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Photograph © Boogie

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Living under Milosevic was like living in a mental institution. It was apocalyptic, especially during the biggest crisis in 1993. Pensions and salaries were like three to five United States dollars. People, especially the old and retired, were literally dying of hunger, or committing suicide rather than starve to death. The streets were empty. There was a shortage of gasoline, so there were very few cars on the street. And then, in the middle of the night, you would see a police truck cruising slowly. There were protests against Milosevic every day. In the beginning they were peaceful, so I didn’t go. I don’t believe in peaceful, passive resistance. It’s either grab the gun and go to the woods or sit at home. But then they turned violent. The police were very brutal, beating protesters mercilessly. And that’s when I started to go out and shoot [photographs]. Milosevic wasn’t sure cops from Belgrade would be tough enough—they might not want to beat on their neighbors. So cops were brought from other parts of Serbia, huge cops with mustaches, in riot gear. Shit, I ran from them a few times. Scary.

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Photograph © Boogie

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Miss Rosen: Tell me about your work as a young photographer picking up the camera, training yourself—and then going after Nazis as a subject!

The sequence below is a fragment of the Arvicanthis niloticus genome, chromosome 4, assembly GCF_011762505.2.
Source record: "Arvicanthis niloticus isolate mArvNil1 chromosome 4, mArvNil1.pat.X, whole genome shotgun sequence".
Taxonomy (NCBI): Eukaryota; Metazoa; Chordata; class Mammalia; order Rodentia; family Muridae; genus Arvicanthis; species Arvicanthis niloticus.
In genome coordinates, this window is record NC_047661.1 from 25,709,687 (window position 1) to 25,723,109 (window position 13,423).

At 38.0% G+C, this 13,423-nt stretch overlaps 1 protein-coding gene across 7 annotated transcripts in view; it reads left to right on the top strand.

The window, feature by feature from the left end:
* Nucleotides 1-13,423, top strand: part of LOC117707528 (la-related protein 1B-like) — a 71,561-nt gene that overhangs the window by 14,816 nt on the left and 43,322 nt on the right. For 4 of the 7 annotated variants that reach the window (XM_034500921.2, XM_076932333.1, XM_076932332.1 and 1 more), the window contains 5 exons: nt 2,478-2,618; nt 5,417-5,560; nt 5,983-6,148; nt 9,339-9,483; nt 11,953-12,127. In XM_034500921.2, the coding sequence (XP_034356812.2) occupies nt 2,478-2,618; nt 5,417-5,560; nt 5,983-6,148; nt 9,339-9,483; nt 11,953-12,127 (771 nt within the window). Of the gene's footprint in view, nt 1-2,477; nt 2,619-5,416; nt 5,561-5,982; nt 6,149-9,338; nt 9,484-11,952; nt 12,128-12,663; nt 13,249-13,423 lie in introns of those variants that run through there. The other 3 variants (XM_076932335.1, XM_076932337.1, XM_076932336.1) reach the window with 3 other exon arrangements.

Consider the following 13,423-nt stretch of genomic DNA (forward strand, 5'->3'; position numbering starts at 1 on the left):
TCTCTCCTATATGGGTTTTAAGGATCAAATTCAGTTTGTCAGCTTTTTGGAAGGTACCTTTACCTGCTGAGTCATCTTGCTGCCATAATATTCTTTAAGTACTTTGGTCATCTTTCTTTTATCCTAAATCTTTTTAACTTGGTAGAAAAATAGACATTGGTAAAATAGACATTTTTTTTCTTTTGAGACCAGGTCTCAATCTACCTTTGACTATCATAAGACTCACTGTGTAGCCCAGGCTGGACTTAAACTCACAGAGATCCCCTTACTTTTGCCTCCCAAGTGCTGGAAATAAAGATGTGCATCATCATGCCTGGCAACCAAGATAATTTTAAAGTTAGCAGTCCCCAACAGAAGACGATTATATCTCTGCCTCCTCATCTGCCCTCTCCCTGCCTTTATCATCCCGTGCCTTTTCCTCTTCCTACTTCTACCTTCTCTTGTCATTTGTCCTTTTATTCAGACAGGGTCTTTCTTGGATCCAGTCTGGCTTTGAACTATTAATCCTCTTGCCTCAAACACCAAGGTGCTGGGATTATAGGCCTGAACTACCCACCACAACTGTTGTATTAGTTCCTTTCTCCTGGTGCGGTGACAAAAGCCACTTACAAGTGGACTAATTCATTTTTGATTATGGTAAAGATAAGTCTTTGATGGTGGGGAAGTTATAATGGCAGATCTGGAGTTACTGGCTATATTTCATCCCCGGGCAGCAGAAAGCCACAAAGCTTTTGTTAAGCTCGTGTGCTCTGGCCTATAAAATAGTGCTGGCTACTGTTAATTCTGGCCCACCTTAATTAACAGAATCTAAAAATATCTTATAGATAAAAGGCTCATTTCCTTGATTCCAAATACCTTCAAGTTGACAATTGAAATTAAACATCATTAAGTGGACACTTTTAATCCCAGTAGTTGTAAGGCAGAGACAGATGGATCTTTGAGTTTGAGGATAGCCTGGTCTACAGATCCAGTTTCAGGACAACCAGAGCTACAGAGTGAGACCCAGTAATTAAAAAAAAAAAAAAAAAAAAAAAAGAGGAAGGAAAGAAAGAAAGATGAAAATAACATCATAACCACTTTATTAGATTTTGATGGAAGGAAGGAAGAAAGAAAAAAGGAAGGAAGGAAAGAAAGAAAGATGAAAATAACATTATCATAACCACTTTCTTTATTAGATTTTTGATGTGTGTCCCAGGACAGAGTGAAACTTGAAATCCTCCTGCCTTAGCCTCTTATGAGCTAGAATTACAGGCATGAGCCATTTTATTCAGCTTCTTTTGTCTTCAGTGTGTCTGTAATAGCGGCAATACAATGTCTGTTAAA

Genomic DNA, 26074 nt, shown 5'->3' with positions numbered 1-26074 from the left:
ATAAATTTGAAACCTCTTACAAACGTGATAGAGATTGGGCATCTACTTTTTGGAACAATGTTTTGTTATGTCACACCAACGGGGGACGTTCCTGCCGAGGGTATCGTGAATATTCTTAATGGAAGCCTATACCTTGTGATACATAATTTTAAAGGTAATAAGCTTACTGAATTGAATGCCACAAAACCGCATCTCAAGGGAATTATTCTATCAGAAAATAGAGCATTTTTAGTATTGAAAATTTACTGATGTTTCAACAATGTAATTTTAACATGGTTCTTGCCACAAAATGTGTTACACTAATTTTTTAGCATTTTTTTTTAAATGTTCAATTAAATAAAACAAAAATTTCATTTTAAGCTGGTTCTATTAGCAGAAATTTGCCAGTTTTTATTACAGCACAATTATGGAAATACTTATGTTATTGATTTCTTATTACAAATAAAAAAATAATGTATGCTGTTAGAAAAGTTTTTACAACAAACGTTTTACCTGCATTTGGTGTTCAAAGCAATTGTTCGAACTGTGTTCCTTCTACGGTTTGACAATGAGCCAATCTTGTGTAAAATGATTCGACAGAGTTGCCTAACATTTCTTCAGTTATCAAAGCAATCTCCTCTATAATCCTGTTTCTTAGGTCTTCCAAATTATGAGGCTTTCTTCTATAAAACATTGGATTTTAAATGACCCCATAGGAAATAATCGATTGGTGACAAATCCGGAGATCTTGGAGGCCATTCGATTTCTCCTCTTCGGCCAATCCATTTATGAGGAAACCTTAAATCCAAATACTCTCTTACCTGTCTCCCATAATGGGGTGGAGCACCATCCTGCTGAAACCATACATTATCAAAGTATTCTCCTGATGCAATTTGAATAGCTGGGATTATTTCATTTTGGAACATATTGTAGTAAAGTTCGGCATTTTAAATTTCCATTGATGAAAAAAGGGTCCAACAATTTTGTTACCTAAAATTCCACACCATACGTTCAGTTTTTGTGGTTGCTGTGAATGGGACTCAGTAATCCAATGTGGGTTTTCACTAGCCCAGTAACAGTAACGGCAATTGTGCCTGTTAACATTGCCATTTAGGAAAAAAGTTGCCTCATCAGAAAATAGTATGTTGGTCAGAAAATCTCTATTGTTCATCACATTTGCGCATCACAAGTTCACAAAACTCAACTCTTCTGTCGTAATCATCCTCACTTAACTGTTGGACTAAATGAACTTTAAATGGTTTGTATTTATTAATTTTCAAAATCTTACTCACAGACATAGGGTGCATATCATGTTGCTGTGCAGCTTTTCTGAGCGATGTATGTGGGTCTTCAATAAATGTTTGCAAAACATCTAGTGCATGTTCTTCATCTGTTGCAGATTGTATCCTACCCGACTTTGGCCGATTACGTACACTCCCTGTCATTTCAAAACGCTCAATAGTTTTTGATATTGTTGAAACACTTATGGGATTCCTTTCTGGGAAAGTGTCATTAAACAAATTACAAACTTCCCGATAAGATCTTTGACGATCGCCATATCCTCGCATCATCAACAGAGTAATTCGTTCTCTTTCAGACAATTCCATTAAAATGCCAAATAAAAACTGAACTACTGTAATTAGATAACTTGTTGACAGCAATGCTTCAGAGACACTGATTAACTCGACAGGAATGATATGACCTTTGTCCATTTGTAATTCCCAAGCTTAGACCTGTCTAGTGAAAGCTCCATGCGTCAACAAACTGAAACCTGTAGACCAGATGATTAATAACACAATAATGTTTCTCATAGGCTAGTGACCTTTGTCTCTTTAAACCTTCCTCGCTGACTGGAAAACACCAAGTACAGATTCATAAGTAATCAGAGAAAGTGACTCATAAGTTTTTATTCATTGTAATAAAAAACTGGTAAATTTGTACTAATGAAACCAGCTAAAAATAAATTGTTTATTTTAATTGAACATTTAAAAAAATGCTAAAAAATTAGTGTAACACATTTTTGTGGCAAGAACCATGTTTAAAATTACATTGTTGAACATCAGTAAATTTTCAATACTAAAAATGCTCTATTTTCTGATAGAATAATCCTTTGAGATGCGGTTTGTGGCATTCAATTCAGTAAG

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Boogie: I did a lot of photography back in Serbia. I used to freelance for magazines and newspapers, and I always shoot when I go there to visit. I did a series on Nazi skinheads recently. Belgrade is very cinematic, in a depressing way. A friend of mine is a supporter of a football club; one group of supporters is Nazi skinheads and he knew them so he introduced me to them. The whole movement is on the rise in Europe, especially in Eastern Europe; it came with economic crisis. It’s pretty normal when things go down, you blame someone else.

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It was like a dream come true, when you shoot stuff no one else can. For awhile that was the point of me being a photographer. It’s not anymore, but when you first start out and you carry a big camera around it’s cool, chicks like me now. You go through phases, and you want people to know you’re a photographer. Then you go over it and the only thing that matters is the final result, the photo, your equipment looks like shit and you’re totally low-key.

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In the beginning I would find inspiration in shooting rough stuff in things no one could get access to, but now I don’t really care about that. I don’t think that’s what makes a good shot.